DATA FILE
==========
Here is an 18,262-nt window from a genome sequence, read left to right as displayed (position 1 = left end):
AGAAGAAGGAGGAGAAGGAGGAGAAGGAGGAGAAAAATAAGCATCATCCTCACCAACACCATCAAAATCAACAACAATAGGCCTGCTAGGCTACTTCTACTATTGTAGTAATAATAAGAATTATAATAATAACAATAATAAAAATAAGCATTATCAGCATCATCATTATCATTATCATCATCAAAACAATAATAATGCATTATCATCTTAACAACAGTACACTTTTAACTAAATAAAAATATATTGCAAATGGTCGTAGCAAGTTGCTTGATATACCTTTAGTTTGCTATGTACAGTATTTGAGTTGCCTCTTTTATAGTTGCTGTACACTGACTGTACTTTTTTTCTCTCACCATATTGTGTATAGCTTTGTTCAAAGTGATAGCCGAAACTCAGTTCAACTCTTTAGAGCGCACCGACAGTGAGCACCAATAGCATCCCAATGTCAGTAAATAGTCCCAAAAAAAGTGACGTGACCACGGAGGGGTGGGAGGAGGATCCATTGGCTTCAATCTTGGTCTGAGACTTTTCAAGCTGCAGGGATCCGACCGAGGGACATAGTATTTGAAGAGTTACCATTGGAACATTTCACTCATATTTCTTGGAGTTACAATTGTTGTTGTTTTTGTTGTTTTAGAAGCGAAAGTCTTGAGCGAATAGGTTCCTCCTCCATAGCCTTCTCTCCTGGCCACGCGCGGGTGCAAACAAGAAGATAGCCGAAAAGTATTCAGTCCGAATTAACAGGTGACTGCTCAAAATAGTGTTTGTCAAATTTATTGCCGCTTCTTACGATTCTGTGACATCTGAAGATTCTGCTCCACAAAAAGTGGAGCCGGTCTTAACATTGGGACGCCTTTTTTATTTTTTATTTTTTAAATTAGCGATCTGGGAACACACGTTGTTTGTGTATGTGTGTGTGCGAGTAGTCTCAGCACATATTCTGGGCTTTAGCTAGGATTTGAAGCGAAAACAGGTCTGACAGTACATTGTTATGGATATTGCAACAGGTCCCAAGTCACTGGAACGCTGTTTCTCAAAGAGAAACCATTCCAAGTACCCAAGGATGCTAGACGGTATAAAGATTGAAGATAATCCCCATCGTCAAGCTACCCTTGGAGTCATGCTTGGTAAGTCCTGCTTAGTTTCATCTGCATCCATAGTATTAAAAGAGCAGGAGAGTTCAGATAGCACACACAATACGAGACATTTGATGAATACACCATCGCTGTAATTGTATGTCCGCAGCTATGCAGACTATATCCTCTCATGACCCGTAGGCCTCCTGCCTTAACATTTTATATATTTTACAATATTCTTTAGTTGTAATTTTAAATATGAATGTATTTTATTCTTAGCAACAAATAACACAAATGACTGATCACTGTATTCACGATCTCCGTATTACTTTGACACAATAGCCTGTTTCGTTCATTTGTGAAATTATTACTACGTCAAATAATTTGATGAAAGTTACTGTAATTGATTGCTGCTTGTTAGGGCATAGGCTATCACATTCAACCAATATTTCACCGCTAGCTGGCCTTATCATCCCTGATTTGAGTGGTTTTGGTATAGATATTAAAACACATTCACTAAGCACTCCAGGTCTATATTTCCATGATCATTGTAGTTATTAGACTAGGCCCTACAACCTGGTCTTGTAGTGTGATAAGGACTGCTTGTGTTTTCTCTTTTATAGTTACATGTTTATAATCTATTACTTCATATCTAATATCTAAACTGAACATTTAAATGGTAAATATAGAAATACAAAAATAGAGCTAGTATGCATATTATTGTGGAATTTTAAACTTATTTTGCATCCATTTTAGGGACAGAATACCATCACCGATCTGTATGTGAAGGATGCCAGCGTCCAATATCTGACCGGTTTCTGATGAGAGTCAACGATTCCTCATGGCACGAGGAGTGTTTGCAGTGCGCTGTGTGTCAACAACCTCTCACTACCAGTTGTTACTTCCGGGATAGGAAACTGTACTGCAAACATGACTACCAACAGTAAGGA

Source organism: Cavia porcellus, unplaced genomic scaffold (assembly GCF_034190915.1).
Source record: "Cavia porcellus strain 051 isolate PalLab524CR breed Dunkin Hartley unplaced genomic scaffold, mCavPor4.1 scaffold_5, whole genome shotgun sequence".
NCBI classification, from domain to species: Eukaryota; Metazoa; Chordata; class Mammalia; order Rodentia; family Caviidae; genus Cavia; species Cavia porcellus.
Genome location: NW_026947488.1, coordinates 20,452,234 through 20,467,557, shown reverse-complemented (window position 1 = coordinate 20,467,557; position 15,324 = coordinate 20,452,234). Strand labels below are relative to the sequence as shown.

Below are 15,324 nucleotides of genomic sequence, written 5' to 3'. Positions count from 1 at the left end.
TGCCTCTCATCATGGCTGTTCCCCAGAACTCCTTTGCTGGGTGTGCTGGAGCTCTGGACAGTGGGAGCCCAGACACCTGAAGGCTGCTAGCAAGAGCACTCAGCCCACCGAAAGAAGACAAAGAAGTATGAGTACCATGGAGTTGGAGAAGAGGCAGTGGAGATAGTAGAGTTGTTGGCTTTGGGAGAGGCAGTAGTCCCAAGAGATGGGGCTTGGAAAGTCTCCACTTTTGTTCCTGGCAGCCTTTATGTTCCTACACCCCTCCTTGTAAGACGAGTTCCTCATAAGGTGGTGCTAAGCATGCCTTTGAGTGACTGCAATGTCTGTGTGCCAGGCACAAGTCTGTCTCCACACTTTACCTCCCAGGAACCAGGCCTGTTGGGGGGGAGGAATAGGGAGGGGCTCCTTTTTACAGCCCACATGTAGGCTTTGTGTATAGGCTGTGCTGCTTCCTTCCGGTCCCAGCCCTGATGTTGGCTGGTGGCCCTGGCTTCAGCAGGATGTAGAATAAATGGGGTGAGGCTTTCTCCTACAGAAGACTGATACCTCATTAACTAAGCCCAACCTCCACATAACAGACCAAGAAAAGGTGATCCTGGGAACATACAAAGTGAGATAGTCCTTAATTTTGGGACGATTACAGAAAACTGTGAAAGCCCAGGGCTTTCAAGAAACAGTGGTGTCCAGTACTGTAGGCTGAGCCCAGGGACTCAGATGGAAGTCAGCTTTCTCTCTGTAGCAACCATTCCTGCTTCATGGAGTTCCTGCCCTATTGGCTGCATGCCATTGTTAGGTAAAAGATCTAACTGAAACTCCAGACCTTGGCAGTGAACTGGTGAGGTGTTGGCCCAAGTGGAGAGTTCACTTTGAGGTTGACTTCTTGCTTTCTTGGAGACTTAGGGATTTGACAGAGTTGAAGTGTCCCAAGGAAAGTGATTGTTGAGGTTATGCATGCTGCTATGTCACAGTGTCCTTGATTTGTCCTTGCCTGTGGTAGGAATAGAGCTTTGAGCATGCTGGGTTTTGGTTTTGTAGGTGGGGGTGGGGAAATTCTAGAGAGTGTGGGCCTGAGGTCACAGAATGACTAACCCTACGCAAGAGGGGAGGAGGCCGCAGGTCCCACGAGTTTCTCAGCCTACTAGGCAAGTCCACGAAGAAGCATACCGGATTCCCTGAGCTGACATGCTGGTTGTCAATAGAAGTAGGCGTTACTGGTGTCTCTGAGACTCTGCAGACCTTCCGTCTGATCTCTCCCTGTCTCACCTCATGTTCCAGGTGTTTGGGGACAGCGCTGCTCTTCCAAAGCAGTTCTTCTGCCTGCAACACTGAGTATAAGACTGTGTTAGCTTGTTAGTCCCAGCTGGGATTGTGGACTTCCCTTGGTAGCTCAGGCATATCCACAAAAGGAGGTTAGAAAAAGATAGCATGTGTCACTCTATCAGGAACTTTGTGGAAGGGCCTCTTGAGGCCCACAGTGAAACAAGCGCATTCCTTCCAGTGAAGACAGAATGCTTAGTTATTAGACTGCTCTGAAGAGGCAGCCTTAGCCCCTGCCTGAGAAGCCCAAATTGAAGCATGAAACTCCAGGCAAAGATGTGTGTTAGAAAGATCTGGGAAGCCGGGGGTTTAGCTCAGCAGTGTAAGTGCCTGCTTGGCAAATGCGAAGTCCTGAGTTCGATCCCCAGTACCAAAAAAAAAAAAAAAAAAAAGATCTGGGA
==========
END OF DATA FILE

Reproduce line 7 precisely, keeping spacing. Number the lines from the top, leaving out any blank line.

Below are 15,324 nucleotides of genomic sequence, written 5' to 3'. Positions count from 1 at the left end.